Movie Review: Gemma Arterton falls for the “Rogue Agent” — or does she?

A good puzzle thriller entertains with the story it’s telling, and the other directions you figure the story just might go, if only in your mind.

“Rogue Agent” begins in late IRA bombing campaign era Britain, with its intrigues and espionage and pieces of spycraft delivered by our voice-over narrator. But where that story — about “keeping an eye on” suspected terrorists at a British college — goes “nine years later” in the early 2000s, is a cat and mouse tale with cruel and tragic undertones.

It’s a film that keeps a lot of possibile outcomes afloat, any one of which is as plausible as the one that’s “the true story.”

Reviewing the film, written and directed by veterans of British “true crime” series and the upcoming Peacock cyber-combat series “The Undeclared War,” presents a critic with a minefield of potential “spoilers.” But let’s see how many I can avoid as I heartily recommend it.

It’s a Gemma Arterton vehicle, as hers is the voice of the all-knowing narrator we hear in the opening scenes. She lets us know “tricks that spies use” about “how to read a room” and how to make “a connection” with someone just by looking “into their eyes long enough to register their eye color.”

We see a fellow, played by James Norton, take a barman (bartender) job at a pub near a college to “recruit” students to be field agents for his operation. One (Marisa Abela) is reluctant, but soon Sophie and her two classmates (Freya Mavor, Rob Malone) are observing, tricking and even searching the rooms of people “Rob” identifies as under suspicion.

Risky work, seeing as how the Irish Republican Army treated spies. Then Rob rounds them all up in the dead of night with a “You’ve been COMPROMISED” and whisks them away.

“Nine years later,” a London litigation lawyer (Arterton) attracts the attention of a somewhat slick luxury car salesman (Norton), someone she dismisses with extreme prejudice, but someone she returns to apologize to.

And for the first time in this smart, twisty tale, we wonder who’s playing whom and just what all this is about. Because the love affair that ensues is only somewhat credible, with his intriguing intensity and odd blend of gaucherie and charm and her a woman of class and intelligence and her firm’s private investigator (Julian Barratt) on retainer.

But all is not what it seems, and the more she and we learn, the prospects of what this attorney might do to trip up, evade or unite with this “rogue agent” seem to grow in number rather than shrink to just a few choices.

Norton — he had the title role in the very fine “Mr. Jones” — evinces an oily charm here that puts us on our guard, and we’d assume our attorney on hers. I’d say that’s a logically lacking element to the film, the hardest sell among many hard sells folded into it.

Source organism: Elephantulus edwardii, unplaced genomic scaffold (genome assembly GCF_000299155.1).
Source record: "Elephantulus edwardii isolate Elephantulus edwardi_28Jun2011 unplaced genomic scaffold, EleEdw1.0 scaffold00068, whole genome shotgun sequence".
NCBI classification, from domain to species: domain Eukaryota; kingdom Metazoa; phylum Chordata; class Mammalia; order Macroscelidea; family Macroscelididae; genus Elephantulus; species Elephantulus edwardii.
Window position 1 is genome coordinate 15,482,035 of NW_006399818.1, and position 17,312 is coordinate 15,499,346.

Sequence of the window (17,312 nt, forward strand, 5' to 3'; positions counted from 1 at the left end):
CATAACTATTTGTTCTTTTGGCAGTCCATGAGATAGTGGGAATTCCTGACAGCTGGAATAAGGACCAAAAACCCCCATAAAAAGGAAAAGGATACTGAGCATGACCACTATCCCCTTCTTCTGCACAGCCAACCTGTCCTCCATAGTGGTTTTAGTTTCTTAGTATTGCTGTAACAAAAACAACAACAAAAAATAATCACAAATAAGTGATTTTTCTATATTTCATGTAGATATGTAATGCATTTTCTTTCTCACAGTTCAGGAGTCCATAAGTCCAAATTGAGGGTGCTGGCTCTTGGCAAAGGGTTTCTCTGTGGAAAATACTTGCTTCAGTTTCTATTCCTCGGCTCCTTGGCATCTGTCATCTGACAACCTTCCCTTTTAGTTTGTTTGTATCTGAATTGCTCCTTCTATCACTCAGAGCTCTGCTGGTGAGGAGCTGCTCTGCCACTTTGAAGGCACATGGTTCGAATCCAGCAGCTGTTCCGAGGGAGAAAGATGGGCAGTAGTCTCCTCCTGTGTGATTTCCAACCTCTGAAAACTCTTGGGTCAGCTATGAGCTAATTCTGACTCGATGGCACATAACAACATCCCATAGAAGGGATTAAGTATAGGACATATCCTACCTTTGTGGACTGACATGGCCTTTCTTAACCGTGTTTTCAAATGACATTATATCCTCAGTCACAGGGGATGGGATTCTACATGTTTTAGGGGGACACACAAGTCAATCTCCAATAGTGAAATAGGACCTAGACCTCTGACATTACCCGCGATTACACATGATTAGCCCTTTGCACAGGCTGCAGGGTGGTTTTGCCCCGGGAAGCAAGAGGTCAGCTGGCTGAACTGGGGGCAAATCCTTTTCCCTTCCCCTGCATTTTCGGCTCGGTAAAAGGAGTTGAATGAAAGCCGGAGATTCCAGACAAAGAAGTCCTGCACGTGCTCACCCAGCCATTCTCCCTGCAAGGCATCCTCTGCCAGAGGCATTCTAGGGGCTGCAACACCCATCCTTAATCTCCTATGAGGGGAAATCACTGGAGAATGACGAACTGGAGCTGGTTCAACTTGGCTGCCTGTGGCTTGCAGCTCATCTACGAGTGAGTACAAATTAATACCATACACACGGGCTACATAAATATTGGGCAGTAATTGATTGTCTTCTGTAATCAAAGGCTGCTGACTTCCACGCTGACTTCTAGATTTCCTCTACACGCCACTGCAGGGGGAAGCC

But the always beguiling Arterton is quite good at suggesting a focused but perhaps lonely professional woman disarmed by this confident, handsome guy’s excuses, evasions and deflections, maybe even charmed by them. Rob might see red flags in her mistrust and suspicion. But as Alice the attorney doesn’t spot them at every turn, she’s putting a lot more romantic stock in the offbeat magic of having someone introduce you to “the thousand year song” of echoing Tibetan music bowls than one would expect.

“Rogue Agent” presents some things that truly stretch credulity as simple facts, leaving the viewer to slap our head in wonder because, damned if this story isn’t “true.” You can look it up, although that’s not recommended until after you’ve seen it.

Because as this clever script winds its way towards a finale that’s not really a conclusion, you’d be cheating yourself of the fun of the mystery-thriller you’re watching, and the one you’re frantically writing in your head as possibility after possibility pops up, is wrestled with and discarded to make way for the next.

Rating: unrated, sex, smoking, profanity

Cast: Gemma Arterton, James Norton, Marisa Abela, Sarah Goldberg, Freya Mavor, Rob Malone and
Shazad Latif.

Credits: Directed by Declan Lawn and Adam Patterson, scripted by Michael Bonner, Adam Patterson and Declan Lawn. An IFC release.

Running time: 1:54

About Roger Moore

Movie Critic, formerly with McClatchy-Tribune News Service, Orlando Sentinel, published in Spin Magazine, The World and now published here, Orlando Magazine, Autoweek Magazine
This entry was posted in Reviews, previews, profiles and movie news. Bookmark the permalink.